So I was thinking this weekend as the Braves were getting pummeled twice at home by the hapless Nationals that the Hawks are officially the best pro team in the city. The Falcons and Thrashers are one of the two worst teams in their respective leagues, while the Braves are meandering under .500 and have put together one of the worst outfields in recent memory. Meanwhile, the Hawks are coming off of a season in which they made the playoffs and pushed the eventual champions to a seventh game. Yes, the Hawks did so after finishing eight games under .500 and they didn't come close to winning a game in Boston, but work with me here.
Anyway, it was only three years ago that the roles were completely reversed. At this time three years ago, the Braves were en route to their 14th straight divisional title. They were in the process of reinventing the team with a corps of players from the minors, led by local products Jeff Francoeur and Brian McCann. The Falcons were coming off of a season in which they made the NFC Championship Game. They had Michael Vick, one of the biggest stars in the NFL. The Thrashers had not yet made the playoffs, but they had assembled a nucleus of Ilya Kovalchuk, Dany Heatley (one month from being dealt to Ottawa), and Kari Lehtonen. The future of all three teams looked bright. Only the Hawks were in the toilet, as they were coming off a season in which they won a whopping 13 games and finished with the worst record in the NBA.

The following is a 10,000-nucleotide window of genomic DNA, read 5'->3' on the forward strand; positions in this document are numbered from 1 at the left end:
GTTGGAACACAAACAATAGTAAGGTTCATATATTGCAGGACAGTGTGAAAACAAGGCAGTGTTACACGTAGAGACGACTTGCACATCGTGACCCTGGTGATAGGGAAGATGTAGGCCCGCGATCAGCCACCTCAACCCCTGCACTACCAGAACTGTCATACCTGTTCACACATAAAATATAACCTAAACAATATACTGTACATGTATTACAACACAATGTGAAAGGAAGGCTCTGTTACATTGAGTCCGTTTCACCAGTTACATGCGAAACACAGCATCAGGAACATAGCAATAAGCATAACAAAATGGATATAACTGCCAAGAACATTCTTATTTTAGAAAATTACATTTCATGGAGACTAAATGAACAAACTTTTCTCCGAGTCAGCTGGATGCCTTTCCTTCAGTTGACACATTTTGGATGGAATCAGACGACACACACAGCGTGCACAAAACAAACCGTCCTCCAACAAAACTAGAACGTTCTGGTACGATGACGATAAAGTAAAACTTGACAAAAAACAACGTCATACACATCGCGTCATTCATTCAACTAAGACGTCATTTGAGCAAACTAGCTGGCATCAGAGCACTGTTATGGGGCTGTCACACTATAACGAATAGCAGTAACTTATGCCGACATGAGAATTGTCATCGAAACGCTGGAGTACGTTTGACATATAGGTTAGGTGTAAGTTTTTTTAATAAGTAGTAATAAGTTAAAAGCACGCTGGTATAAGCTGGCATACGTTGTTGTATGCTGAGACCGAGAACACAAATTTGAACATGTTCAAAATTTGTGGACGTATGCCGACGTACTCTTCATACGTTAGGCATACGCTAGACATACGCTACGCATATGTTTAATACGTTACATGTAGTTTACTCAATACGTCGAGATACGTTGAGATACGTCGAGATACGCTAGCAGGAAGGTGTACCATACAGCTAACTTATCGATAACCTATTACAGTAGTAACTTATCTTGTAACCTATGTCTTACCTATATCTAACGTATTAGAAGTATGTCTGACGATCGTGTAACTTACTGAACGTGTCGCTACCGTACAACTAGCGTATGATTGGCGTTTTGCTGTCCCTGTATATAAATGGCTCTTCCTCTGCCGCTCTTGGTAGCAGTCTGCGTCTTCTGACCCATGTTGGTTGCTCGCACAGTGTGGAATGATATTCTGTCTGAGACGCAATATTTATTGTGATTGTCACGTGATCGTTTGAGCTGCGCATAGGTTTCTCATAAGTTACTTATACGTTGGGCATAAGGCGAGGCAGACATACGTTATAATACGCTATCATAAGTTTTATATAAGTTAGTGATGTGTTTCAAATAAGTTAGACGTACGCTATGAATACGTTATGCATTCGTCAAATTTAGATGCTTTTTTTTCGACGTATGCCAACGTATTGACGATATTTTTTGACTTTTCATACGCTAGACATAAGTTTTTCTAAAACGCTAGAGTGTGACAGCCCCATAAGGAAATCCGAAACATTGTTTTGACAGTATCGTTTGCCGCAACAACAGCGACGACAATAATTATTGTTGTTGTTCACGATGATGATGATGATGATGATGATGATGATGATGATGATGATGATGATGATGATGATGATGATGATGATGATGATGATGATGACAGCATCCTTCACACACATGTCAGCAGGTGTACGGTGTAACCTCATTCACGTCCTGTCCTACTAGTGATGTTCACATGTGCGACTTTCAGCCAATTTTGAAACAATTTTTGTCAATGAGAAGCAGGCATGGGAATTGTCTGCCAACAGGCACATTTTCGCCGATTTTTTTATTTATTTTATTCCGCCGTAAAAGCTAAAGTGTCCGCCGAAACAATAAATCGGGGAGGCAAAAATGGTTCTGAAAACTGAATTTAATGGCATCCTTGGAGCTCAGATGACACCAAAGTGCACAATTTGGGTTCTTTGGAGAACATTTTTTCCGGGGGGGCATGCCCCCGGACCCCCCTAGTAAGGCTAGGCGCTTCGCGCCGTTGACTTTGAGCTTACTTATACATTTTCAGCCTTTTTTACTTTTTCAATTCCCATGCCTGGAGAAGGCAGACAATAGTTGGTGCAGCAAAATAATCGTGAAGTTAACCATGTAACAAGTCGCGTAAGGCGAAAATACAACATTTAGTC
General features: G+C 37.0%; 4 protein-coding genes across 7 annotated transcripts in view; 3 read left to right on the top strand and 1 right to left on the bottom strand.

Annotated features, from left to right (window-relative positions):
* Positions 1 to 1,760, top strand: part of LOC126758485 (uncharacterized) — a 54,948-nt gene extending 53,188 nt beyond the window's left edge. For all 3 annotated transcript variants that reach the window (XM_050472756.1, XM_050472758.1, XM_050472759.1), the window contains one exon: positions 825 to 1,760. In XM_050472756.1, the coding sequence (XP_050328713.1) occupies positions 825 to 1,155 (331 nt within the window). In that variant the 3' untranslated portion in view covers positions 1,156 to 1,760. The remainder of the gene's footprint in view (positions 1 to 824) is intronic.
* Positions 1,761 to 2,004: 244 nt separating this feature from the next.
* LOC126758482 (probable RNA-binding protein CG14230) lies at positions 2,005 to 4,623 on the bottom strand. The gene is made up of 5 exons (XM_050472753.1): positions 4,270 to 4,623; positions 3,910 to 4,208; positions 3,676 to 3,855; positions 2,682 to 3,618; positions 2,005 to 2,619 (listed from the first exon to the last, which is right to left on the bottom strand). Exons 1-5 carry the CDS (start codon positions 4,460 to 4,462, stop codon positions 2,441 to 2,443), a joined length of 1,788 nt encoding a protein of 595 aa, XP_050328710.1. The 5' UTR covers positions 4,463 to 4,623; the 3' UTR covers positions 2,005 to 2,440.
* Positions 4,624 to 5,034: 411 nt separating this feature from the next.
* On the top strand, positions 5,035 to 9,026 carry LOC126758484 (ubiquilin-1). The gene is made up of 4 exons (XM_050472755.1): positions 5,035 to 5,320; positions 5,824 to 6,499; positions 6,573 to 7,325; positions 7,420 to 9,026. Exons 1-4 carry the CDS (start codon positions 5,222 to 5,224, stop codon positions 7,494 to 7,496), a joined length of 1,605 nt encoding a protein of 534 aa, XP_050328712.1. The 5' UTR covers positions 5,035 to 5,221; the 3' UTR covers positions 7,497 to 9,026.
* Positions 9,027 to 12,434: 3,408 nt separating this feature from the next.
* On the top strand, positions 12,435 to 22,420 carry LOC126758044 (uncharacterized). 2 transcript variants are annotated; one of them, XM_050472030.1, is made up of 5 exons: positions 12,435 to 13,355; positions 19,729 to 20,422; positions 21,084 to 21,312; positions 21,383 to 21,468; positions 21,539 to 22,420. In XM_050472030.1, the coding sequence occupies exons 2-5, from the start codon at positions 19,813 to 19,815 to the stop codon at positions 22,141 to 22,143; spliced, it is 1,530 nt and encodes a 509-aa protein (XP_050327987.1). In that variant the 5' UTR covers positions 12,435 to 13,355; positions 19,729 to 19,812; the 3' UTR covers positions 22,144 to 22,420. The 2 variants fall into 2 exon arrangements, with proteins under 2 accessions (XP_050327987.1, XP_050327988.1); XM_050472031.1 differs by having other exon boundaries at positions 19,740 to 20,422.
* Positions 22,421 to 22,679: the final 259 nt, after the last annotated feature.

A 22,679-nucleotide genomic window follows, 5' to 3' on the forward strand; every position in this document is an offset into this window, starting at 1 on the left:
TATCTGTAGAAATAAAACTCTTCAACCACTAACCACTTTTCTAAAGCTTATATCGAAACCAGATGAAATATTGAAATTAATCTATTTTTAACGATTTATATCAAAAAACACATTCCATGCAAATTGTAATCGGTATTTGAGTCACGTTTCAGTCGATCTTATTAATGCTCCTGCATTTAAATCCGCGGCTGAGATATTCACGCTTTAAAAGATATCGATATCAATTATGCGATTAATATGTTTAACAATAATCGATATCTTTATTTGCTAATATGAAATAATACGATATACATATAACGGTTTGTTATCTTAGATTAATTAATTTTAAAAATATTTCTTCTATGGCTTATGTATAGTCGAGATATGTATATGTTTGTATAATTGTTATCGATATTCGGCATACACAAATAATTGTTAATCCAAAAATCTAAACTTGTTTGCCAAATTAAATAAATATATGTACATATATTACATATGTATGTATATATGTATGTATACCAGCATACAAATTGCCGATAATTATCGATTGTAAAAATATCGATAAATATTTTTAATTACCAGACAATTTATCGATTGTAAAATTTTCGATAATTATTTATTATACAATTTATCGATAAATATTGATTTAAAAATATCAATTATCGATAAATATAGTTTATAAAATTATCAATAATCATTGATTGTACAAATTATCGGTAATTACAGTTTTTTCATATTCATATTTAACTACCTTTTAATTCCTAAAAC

What are the lessons here? I can think of a few possibilities:
1. As bad as things appear for our local sports collectives, fortunes can change in a relatively short amount of time. With progressive drafts and salary caps (in three of four sports), three years is an eternity in American professional sports. That said...
2. This is Atlanta and bad things will happen.
3. The Braves, Falcons, and Thrashers were all stocked with young players, but bad decisions from management of those three teams (the Thrashers and Falcons far more so than the Braves) caused the teams to founder. This is a clear lesson for the Hawks. Assembling good young talent is only the first step. That young talent needs a supporting cast. The players also need hobbies that don't violate federal law.